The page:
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Japan Times interview with Alex Kerr, Dogs and Demons author

Dogs and Demons: The Fall of Modern Japan, Alex Kerr's tough-love analysis of how Japanese bureaucrats have worked tirelessly over the past few decades to destroy their own country, is one of those books that qualifies unambiguously as essential reading for anyone who's spent time in Japan.

That said, you have to time it right. Don't do what I did: read it on holiday in the UK, finish it on the plane back to Narita, and then spend the entire train ride back into Tokyo staring glumly out of the window, watching the seemingly endless stream of cramped apartment buildings, ugly concrete and all-pervasive advertising hoardings sprawl past you, thinking, "Shit, he's absolutely right. This place is fucked."

I recovered from that, obviously, else I wouldn't still be here, but it was a bad month or two. Every street corner I turned, every news report about corrupt politicians and shiny new concrete mountains I saw, resonated with what I'd read in the book. To this day, I won't let my girlfriend read it, as I know it'll depress her too much. Planning to save it for a leaving present.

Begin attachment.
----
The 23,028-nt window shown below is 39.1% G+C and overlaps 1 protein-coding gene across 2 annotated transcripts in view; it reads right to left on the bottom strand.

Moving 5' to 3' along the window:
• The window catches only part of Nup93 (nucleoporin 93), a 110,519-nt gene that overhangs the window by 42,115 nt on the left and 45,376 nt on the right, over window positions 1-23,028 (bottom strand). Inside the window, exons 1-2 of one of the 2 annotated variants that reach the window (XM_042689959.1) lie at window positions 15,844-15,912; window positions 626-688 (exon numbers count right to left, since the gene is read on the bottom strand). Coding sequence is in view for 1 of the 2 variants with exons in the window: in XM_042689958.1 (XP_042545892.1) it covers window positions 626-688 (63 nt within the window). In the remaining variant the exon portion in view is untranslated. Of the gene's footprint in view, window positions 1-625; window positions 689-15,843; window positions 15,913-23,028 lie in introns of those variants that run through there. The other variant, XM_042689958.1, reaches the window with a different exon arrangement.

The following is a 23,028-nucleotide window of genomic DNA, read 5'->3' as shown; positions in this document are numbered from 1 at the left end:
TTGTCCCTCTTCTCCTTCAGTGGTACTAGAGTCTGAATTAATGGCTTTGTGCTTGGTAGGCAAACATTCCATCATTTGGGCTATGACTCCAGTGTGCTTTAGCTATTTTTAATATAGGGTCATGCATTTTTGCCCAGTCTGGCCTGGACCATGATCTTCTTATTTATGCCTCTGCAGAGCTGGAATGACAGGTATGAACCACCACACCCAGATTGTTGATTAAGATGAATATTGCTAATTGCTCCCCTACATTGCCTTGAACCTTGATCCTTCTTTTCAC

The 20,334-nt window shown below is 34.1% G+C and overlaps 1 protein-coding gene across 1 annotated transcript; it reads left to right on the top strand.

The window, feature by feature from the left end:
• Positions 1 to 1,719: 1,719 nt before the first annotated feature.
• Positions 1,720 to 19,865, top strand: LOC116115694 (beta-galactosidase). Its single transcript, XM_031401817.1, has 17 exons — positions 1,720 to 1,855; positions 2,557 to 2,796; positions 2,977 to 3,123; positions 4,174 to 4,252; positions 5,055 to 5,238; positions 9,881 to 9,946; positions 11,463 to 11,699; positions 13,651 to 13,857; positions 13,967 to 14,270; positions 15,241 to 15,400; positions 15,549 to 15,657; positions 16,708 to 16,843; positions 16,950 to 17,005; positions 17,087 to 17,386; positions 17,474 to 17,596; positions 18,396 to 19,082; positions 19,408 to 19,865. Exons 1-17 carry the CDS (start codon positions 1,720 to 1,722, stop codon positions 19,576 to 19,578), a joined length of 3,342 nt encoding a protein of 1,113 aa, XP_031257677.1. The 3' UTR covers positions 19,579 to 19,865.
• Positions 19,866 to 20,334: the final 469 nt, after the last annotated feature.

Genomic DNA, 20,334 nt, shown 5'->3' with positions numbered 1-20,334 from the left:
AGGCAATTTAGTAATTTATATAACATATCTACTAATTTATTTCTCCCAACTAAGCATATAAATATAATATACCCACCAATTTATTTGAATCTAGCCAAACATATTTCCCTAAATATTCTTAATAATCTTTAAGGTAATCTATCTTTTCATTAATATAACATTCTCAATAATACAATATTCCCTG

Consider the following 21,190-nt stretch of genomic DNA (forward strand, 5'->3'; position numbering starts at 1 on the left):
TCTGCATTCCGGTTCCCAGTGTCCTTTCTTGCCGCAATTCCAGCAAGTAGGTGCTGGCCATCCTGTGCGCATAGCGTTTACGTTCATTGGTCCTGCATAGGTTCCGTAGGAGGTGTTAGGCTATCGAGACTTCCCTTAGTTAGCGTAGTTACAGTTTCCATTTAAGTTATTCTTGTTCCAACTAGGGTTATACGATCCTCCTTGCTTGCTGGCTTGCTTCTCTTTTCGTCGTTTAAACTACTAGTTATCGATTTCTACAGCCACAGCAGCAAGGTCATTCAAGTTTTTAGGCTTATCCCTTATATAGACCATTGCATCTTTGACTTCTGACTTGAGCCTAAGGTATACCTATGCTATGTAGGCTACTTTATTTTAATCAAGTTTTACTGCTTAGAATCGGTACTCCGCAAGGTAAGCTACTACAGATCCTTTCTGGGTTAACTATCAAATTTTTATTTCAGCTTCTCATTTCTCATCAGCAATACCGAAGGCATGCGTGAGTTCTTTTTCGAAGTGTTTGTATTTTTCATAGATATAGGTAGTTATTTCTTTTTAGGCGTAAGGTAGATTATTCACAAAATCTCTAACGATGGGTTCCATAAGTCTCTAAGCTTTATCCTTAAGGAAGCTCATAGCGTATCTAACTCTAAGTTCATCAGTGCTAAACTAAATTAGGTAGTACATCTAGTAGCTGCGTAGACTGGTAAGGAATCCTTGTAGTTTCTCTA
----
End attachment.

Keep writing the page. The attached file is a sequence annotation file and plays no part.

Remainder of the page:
Anyway, the Japan Times has a recent interview with Kerr where he talks about September's election and postal reform (promising), the Aichi Expo (pointless), Hello Kitty (distressing) and Debito Arudou (too combative).

His comments about Arudou in particular are worth reading, I think:

Well, somebody has to do it. I'm glad that there is a whistle-blower out there. But, I am doubtful whether in the long run it really helps. One would hope that he could do it another way. He's not doing it the Japanese way. He's being very gaijin in his openly combative attitude, and usually in Japan that approach fails.

I fear that his activities might tend to just confirm conservative Japanese in their belief that gaijin are difficult to deal with.